Skills for the new world
As the information age and globalisation change our context, education must transform itself to deliver skills that are pertinent to our age reports Pankaj Mullickeducation Updated: Jan 27, 2011 09:22 IST
It can safely be said that if a surgeon from the 1950s were to enter any of today’s operation theatres, he or she would be lost and think of most of the technologies and techniques as nothing less than magic. The same would not be true for an educator from the same era walking into today’s classrooms. He or she would be completely at ease because, sadly, nothing in the chambers of primary and secondary education reflects the change that the world has undergone.
The same charts and blackboard dominate and rote learning is still how we are expected to learn.
ENIAC to supercomputers
In fact, the most significant change in our world has been the pace of change itself. "The context has changed" to one of "accelerated change," said Marc Prensky, education consultant and author of Teaching Digital Natives: Partnering for Real Learning. He designs games for learning that are a result of partnerships between teachers and pupils. He said that with the advent of the internet and various other sources of information, the role of teacher has changed completely. Pupils are as, if not more, informed as their teachers and textbooks seem passé. Teachers should adapt to this change and work as facilitators, Prensky added, while speaking at the World Innovation Summit on Education in Doha, Qatar - a congregation of over a thousand educationists from across the world.
Another aspect of a teacher’s job that has become important is that of being an agent of inspiration. It has always been the teacher’s foremost duty to incite curiosity among students about the world around them.
"Passion is the most important thing about learning. I remember reading somewhere - ‘don’t teach a person to build a ship, inspire them to desire the whole wide world’," Prensky said. Once you have inspired someone to learn, all you need to do is step out of the way, he concluded.
One world, one people
In many ways, a rapidly changing, globalised world has forced us to wake up to many realities. Khalil Hindi, president, Birzeit University, Palestine, and an educator for more than 30 years, talked more about that as he enumerated skills people need now. He said that skills pertinent to this century include: efficient processing of information, tech literacy, awareness of ethics, and motivating oneself to lifelong learning.
Synthesising information, approached as a skill to be learnt consciously, to get a grip on reality is extremely essential, Hindi said. Else, as we are all aware, indiscriminate information intake can overwhelm us.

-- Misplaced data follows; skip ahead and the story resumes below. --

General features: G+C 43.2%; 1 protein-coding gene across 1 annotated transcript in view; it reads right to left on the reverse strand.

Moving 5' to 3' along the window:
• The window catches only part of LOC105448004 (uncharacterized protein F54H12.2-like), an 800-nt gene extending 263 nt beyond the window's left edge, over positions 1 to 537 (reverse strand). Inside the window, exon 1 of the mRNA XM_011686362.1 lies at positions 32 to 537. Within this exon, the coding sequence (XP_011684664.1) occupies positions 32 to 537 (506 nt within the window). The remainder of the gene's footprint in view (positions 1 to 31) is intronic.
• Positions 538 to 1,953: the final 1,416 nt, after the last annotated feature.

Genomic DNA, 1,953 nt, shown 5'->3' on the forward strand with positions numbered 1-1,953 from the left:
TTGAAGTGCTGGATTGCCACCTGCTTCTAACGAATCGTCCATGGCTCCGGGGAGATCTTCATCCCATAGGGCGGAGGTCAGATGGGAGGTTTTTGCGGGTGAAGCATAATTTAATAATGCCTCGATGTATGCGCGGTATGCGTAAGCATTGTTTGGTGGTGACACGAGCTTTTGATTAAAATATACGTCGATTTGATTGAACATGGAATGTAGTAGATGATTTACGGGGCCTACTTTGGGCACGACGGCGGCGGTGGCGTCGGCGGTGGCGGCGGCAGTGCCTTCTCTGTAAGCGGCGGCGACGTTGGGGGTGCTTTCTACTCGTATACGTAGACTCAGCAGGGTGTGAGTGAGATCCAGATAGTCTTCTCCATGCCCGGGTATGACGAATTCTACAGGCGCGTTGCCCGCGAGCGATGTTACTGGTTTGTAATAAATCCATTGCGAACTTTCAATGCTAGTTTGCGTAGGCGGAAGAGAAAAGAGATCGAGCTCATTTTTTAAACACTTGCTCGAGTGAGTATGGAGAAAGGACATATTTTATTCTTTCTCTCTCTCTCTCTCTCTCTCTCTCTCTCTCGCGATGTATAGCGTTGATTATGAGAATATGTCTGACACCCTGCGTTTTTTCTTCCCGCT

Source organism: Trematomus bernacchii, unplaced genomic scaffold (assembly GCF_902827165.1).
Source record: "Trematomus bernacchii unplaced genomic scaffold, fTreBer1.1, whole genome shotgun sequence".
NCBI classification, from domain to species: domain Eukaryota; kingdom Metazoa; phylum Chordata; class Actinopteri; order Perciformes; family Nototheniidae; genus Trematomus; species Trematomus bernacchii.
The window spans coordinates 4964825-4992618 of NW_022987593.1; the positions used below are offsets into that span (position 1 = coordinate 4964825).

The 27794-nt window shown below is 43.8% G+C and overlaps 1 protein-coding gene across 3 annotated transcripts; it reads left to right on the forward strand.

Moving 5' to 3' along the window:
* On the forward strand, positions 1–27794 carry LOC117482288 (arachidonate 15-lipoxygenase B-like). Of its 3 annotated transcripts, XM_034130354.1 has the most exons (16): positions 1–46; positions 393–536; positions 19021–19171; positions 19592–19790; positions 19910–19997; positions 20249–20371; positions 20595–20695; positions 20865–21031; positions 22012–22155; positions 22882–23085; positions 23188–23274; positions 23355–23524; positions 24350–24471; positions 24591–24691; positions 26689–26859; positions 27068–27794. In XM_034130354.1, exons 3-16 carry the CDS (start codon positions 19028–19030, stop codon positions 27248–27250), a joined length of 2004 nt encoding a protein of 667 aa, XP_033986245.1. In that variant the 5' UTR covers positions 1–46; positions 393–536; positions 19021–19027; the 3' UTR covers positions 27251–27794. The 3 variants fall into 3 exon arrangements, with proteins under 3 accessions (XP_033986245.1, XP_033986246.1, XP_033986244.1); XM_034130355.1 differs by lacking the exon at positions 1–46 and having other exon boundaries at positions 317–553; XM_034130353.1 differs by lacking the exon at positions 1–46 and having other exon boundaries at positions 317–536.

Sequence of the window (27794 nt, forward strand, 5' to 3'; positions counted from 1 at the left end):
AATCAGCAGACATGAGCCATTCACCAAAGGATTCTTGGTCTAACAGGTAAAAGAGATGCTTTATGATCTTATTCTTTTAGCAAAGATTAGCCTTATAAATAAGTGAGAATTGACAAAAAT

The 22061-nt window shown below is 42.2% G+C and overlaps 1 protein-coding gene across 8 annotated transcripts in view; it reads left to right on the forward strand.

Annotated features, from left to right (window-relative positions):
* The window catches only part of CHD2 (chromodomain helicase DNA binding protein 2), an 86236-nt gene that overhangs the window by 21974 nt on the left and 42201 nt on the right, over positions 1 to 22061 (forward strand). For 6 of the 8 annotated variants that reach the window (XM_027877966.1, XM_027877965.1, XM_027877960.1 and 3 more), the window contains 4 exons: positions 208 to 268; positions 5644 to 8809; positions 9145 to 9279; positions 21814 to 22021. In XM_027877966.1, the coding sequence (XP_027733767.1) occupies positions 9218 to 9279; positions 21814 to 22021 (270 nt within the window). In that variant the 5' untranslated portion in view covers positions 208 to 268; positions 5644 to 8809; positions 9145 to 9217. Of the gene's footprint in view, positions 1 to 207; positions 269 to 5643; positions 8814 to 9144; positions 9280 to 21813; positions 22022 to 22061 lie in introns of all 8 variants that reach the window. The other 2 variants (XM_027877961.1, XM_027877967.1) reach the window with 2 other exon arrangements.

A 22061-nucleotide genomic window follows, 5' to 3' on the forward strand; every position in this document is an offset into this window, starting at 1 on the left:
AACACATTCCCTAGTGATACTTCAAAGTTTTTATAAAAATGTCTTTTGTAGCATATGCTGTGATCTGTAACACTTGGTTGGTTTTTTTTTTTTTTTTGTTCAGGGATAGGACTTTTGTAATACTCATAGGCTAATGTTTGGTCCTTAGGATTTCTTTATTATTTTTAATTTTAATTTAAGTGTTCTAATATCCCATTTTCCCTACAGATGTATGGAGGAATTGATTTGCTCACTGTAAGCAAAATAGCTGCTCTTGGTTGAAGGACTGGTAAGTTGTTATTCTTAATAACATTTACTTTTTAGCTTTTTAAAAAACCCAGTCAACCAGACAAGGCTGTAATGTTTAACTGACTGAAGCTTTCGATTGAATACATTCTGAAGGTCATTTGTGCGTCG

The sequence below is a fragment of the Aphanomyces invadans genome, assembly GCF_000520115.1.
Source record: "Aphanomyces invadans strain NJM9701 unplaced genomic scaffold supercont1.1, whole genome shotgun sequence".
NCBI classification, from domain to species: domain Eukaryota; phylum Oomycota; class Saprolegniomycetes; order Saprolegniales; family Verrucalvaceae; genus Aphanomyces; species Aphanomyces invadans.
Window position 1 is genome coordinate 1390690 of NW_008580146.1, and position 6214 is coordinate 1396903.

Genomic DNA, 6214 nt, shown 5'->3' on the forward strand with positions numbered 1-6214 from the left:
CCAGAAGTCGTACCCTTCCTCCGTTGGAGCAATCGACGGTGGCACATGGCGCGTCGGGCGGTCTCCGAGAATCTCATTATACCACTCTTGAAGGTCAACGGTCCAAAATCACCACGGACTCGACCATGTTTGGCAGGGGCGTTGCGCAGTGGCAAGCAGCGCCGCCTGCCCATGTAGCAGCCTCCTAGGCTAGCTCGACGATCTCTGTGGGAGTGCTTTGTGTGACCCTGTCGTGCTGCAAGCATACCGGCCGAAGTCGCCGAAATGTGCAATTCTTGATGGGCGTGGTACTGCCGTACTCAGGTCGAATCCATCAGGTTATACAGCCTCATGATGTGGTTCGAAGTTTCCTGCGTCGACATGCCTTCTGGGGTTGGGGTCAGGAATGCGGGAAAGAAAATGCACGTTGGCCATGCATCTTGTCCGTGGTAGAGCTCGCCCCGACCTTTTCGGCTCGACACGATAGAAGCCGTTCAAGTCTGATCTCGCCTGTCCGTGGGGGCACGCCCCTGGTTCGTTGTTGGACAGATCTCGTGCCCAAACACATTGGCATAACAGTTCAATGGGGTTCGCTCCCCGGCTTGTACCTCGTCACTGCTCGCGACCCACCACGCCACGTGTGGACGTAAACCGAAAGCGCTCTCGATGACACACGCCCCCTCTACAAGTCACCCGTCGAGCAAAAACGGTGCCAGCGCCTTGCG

The one phenomenon that has been unprecedented in human history is globalisation. Acceptance of this fact, Hindi said, brings new realities to light. We can no longer live our lives in silos of nationalist or linguistic identity. Information flows too freely in our times for us to assume that our silos are impervious to change.
Thus, more than ever before, foreign language skills have become pertinent. The educated classes are mobile and work across geographies, whether moving physically, or communicating with the aid of telecommunication networks. Without foreign language skills not only can communication become difficult in a globalised world, mistrust can easily pervade the simplest transactions, Hindi added.
Going further on those lines, he said that another skill relevant to this century is cosmopolitanism - the ability to appreciate the beauty of different cultures. He pointed out that he did not mean "just tolerating" other cultures but celebrating each others’ cultures differences. For this, one must also reconcile the various identities that one carries within. This means that, in our context, while we are Indians, we are also world citizens, as well as humans sharing a planet in desperate need of help. We also carry other identities of being sons, daughters, mothers, fathers, students, teachers, employees, activists etc. throughout our lifetime. Hindi added that the ignoring one identity over another - the trait recognised as essentialism - is what is tearing the world apart almost as rapidly as information sharing could bring it together.